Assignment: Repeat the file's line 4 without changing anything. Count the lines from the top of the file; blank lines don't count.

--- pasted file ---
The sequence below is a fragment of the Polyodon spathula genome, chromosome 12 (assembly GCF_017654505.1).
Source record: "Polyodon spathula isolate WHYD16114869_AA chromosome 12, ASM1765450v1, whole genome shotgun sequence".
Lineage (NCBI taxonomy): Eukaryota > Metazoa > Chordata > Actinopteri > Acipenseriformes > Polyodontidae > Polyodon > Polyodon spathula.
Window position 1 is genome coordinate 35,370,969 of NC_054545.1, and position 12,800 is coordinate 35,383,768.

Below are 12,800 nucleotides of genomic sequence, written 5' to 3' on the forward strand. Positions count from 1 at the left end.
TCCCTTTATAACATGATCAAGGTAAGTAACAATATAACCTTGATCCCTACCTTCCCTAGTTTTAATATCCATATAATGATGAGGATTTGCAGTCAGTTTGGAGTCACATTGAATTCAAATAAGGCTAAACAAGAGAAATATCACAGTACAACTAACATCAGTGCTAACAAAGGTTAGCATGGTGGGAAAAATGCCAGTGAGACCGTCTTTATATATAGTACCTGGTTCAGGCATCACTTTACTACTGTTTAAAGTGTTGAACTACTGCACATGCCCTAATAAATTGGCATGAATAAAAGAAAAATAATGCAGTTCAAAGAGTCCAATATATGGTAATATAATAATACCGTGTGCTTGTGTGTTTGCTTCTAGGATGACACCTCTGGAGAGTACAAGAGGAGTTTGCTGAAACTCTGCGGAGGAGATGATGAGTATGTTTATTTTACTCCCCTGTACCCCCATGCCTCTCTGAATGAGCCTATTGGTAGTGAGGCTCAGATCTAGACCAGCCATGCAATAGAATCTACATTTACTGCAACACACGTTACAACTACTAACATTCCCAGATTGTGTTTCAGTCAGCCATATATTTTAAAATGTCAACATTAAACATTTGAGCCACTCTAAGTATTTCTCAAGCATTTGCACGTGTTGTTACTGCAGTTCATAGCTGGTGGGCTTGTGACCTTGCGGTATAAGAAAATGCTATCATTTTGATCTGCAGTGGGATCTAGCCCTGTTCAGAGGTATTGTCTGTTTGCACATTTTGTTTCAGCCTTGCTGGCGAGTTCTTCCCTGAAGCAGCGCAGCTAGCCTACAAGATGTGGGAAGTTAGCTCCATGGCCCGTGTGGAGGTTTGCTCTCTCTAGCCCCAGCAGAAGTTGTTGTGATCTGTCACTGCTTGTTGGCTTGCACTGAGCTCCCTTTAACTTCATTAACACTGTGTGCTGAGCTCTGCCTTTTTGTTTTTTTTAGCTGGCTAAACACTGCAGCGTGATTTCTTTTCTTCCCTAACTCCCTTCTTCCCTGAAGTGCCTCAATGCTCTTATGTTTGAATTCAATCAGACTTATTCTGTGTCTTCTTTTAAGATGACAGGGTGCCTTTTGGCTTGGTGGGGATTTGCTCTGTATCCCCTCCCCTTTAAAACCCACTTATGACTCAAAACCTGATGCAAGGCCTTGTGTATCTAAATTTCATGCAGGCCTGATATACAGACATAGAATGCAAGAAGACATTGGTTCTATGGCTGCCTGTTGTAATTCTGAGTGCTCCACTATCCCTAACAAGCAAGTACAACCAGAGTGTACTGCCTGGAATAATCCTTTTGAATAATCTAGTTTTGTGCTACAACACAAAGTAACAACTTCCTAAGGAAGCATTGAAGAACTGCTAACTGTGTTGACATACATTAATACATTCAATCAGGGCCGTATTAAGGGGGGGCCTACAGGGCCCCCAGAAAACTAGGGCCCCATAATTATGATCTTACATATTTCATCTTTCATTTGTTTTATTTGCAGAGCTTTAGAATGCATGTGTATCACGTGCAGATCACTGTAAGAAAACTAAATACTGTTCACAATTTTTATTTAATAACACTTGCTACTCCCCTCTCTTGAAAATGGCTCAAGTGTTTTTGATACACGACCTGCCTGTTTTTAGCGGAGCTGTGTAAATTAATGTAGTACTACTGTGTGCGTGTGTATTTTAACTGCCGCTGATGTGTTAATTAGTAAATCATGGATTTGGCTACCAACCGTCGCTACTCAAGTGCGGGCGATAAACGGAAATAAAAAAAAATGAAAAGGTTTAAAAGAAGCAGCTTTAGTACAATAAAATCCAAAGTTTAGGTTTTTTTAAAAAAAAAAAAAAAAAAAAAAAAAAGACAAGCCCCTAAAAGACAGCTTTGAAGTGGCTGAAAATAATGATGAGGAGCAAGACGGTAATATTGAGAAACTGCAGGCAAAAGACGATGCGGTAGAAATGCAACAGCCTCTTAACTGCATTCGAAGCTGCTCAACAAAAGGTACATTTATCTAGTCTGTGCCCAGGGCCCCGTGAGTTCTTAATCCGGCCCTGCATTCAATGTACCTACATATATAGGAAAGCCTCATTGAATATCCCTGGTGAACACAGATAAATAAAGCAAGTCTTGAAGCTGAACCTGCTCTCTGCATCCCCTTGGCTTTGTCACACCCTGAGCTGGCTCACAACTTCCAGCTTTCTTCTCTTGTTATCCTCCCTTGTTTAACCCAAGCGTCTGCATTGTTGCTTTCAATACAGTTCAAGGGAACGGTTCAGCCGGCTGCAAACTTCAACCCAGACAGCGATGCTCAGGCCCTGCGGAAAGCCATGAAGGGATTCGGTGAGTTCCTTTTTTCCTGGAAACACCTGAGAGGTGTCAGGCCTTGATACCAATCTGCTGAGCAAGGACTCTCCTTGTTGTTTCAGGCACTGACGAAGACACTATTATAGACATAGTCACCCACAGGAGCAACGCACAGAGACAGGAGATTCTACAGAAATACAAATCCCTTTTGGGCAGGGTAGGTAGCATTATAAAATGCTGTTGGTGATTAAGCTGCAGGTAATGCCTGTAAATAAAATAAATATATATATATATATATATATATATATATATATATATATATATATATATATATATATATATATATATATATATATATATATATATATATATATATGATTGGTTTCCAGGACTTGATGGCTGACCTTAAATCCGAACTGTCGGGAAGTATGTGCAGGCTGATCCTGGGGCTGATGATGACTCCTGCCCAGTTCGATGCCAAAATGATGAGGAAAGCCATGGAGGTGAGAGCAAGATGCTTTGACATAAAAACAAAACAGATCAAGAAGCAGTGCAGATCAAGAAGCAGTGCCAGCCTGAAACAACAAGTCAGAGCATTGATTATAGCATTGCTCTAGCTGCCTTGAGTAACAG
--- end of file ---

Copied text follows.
Window position 1 is genome coordinate 35,370,969 of NC_054545.1, and position 12,800 is coordinate 35,383,768.